Technical Tips

Removing Box Clips

US Divers used seven "box clips" to hold the cases together on their two hose regulators from the very beginning. These clips were clamped over the edges of the regulator boxes, and they are sometimes very difficult to remove. Some US Divers repair manuals recommend that they be cut off and replaced with new. But new factory clips are no longer available, and may never be, so it's best not to destroy them.

There are various methods for removing box clips, but what works best for me is to remove them by rounding off the tip on a standard screwdriver, and sharpening it. Next, wrap some electrical tape or shrink wrap around the screwdriver shank - this prevents the shank from scratching or damaging the top box when prying off the clip. On most two hose regulators, there is a small gap between the box clip and the case on the yoke side of the regulator. Now take your custom tool, and put the tip of the screwdriver in the small gap and gently pry off the clip. Obviously the sharper your screwdriver is, the smaller gap it will fit into. If there is no gap, make a second sharpened screwdriver tool, and gently pry underneath the clip on the edge of the box, thereby producing the gap needed to pry the clip off. This technique has been very successful for me, on hundreds of regulators, and should not damage or scratch the regulator or box clips in any way. Sometimes there are scratches where the box clip was installed. If so, re-install the box clips in the same position to hide the scratches.

Differences Between the Royal and the DA AquaMaster 

When the Royal Master came out in 1964, it was advertised with this opening line: A balanced First Stage in the famous AquaMaster gives this "King of Professional Regulators" an even smoother performance under all possible demands. After rebuilding hundreds of Royals and DA AquaMasters, I've been able to note the differences between the two and other than cosmetics, the only differences are in the nozzle and nozzle parts. Because the Royal is "balanced", it has a larger spring block with a spring on either side, and this requires a longer nozzle to hold these extra parts. A "balanced" regulator permits easy breathing and dependability to remain constant over all ranges of cylinder pressure.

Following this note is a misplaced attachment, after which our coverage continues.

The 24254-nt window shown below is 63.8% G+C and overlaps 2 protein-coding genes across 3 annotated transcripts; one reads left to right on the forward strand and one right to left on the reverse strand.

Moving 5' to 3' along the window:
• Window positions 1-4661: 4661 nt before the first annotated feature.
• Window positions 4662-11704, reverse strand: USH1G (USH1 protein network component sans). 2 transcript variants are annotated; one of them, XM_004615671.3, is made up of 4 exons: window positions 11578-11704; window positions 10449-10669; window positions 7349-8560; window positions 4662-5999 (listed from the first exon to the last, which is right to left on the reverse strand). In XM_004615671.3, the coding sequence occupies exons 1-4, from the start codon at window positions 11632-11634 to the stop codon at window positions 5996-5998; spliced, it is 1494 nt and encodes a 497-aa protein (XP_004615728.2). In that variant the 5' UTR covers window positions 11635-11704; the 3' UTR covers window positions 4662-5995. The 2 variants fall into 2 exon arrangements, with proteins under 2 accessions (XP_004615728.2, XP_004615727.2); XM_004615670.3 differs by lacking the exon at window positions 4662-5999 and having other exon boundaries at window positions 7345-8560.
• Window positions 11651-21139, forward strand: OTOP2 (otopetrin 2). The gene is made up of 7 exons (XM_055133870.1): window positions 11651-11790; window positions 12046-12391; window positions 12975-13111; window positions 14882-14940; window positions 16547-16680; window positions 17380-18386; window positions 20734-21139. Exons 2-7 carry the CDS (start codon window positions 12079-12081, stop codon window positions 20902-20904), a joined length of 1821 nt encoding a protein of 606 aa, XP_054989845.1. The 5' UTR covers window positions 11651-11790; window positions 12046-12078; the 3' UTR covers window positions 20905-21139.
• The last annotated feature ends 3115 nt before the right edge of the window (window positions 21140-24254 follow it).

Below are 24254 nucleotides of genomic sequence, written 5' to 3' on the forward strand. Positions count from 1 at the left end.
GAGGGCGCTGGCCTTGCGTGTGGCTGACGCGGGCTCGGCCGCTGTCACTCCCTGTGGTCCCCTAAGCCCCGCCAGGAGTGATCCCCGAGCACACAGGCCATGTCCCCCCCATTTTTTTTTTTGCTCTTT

The Royal was also advertised as having a larger orifice for better flow at depth. It took me a while to find this "larger orifice", but I finally discovered that the nozzle "volcano" orifice is .110 inch, while the late model DA AquaMaster is .092 inch. It's interesting to note that the older dull chrome AquaMaster nozzles are even smaller at .080 inch. The nozzles are interchangeable between the Royal and DA AquaMaster because everything else on these regulators is identical. More than once I've purchased a "Royal" AquaMaster only to find out that it was a plain AquaMaster with a Royal label. But there is an easy way to tell the difference without disassembling the nozzle. Because the Royal nozzle is taller by about 3/16 of an inch, there is more play in the yoke on the Royal and it will move up and down about an 1/8 of an inch whereas the AquaMaster yoke only has about 1/32 inch up and down travel.

You can upgrade the Royal high-pressure seat by using one from a newer Conshelf/Titan single hose regulator. The new seat is Teflon®, as opposed to the Royal's rubber seat, and it will last longer and withstand higher tank pressures. When using this new seat, you will also have to replace the original push pin (part no. 1046-18) with a longer one of the correct length. The nozzle springs should also be replaced, since the original springs tend to get weak with age and can cause a free flow with 3000 psi tank pressures.

US Divers Non-Magnetic DA AquaMaster Identification 

The US Divers non-magnetic AquaMaster regulator was used by US Navy UDT teams to disarm magnetic mines, so the regulator had to have very low magnetism. Since chromium has some magnetism, they did not use chrome plating on this regulator. But they did need corrosion protection since it was used mostly in salt water. They chose to gold plate many of the parts including the nozzle (1012-12), the HP seat (1010-65), the spring block (1000-23), the LP seat holder (1010-04). and the LP seat retainer (1010-07). These gold-plated parts are clearly marked as to distinguish them from the standard unplated brass parts. They all have a circular groove around the part to show it is non-magnetic and gold plated. I also have a filter (1000-38) that looks like it is gold plated, but it has no distinguishing marks.

Also, as many already know, all non-mag regulators had an unmachined hookah port on the regulator body and the entire regulator had a black oxide anti-glare and corrosion resistant finish. I have seen many examples of these regulators and most have had many parts switched in them over the years. Many of them that you find today will have some chrome and/or brass parts instead of the original gold plated ones.